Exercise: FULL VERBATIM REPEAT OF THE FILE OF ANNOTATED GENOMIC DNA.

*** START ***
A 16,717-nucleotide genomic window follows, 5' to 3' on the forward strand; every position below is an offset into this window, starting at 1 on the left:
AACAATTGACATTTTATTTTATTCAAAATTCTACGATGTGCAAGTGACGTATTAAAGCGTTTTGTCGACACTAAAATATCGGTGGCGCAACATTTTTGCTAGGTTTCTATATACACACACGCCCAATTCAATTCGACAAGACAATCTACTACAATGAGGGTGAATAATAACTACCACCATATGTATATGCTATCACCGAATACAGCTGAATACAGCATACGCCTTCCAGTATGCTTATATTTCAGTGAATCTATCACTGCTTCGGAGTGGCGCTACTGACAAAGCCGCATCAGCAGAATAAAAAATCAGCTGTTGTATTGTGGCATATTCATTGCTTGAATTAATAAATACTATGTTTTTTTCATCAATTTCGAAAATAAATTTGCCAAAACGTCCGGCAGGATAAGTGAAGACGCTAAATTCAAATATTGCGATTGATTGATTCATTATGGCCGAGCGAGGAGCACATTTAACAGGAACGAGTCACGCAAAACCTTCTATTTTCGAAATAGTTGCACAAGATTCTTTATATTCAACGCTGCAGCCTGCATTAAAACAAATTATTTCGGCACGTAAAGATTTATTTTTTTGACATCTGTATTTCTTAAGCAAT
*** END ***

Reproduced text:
A 16,717-nucleotide genomic window follows, 5' to 3' on the forward strand; every position below is an offset into this window, starting at 1 on the left:
AACAATTGACATTTTATTTTATTCAAAATTCTACGATGTGCAAGTGACGTATTAAAGCGTTTTGTCGACACTAAAATATCGGTGGCGCAACATTTTTGCTAGGTTTCTATATACACACACGCCCAATTCAATTCGACAAGACAATCTACTACAATGAGGGTGAATAATAACTACCACCATATGTATATGCTATCACCGAATACAGCTGAATACAGCATACGCCTTCCAGTATGCTTATATTTCAGTGAATCTATCACTGCTTCGGAGTGGCGCTACTGACAAAGCCGCATCAGCAGAATAAAAAATCAGCTGTTGTATTGTGGCATATTCATTGCTTGAATTAATAAATACTATGTTTTTTTCATCAATTTCGAAAATAAATTTGCCAAAACGTCCGGCAGGATAAGTGAAGACGCTAAATTCAAATATTGCGATTGATTGATTCATTATGGCCGAGCGAGGAGCACATTTAACAGGAACGAGTCACGCAAAACCTTCTATTTTCGAAATAGTTGCACAAGATTCTTTATATTCAACGCTGCAGCCTGCATTAAAACAAATTATTTCGGCACGTAAAGATTTATTTTTTTGACATCTGTATTTCTTAAGCAAT